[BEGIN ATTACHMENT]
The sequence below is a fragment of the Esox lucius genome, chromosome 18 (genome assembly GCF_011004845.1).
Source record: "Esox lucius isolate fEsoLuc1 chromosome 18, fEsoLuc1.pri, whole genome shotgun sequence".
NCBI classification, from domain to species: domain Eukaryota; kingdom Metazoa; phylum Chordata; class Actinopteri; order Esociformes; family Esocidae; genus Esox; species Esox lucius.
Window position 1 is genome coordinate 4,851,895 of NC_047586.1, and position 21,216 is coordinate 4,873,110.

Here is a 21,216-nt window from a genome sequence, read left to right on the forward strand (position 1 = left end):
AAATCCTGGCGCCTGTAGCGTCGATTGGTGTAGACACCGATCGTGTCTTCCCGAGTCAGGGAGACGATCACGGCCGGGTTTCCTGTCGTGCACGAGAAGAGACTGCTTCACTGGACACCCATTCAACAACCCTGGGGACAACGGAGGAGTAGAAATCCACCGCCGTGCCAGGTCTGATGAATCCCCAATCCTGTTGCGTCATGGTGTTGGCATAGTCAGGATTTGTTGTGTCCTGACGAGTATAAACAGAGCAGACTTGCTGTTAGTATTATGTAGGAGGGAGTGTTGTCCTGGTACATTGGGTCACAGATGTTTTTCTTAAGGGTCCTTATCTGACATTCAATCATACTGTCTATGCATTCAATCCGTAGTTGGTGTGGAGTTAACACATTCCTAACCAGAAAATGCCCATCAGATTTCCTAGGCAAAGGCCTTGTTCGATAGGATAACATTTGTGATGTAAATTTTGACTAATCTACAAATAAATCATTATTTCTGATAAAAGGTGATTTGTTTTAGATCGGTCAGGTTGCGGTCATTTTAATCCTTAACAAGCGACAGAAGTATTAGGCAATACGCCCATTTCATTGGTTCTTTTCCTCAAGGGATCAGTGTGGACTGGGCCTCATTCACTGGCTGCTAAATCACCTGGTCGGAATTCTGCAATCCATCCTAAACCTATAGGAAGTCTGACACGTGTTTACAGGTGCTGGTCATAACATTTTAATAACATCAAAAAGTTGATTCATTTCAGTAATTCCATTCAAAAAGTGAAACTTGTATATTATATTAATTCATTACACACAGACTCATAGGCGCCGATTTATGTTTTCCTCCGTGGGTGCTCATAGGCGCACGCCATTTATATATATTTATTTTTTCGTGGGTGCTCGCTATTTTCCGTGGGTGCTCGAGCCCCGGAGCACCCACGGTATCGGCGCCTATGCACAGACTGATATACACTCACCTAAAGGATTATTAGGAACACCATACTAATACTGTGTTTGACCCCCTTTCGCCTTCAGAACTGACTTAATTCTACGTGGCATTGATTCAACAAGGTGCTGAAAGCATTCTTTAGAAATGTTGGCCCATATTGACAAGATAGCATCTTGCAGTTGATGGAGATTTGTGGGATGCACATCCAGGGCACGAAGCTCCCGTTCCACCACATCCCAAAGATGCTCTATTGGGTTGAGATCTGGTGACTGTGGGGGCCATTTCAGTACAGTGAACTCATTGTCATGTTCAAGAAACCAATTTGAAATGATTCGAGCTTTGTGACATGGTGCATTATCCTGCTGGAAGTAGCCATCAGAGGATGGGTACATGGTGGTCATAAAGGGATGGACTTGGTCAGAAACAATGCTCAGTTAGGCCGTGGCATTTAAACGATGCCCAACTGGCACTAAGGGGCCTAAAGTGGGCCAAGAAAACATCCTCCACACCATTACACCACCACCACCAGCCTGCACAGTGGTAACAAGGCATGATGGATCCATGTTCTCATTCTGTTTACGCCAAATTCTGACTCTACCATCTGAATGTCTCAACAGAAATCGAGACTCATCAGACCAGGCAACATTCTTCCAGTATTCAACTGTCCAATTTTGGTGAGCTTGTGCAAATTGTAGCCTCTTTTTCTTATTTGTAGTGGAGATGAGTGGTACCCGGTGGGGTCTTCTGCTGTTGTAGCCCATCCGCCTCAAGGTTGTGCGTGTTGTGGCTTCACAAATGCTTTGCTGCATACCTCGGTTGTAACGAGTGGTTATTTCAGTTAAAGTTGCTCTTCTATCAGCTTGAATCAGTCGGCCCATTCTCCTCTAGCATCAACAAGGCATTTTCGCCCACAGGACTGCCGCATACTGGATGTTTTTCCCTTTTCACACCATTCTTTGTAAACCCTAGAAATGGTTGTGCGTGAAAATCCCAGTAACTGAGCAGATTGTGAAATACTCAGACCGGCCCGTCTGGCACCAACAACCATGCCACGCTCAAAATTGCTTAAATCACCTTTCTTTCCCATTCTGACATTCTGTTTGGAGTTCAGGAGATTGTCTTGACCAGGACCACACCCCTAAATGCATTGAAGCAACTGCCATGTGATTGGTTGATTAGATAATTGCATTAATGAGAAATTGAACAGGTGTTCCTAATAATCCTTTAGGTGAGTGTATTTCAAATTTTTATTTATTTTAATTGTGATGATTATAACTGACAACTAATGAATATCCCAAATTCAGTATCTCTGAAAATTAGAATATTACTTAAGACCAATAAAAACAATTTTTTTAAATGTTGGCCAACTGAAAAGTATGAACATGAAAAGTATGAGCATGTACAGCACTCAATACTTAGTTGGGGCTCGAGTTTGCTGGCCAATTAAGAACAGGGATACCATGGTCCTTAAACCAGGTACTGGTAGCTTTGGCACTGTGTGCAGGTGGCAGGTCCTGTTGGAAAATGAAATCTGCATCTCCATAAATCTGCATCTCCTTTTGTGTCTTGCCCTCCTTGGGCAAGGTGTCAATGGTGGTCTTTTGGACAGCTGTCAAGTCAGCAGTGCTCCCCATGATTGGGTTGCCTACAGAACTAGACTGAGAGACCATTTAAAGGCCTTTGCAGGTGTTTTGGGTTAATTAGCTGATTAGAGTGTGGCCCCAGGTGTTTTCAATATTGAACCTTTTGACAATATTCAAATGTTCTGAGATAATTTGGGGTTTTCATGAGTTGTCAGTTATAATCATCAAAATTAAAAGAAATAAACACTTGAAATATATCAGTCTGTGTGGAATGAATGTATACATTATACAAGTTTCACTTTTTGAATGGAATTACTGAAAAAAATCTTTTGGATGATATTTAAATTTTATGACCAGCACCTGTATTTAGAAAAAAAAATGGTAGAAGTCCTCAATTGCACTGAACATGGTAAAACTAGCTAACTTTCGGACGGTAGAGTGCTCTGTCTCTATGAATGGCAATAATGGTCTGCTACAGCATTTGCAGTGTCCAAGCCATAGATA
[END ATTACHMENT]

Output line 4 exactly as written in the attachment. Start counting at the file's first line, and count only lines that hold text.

Window position 1 is genome coordinate 4,851,895 of NC_047586.1, and position 21,216 is coordinate 4,873,110.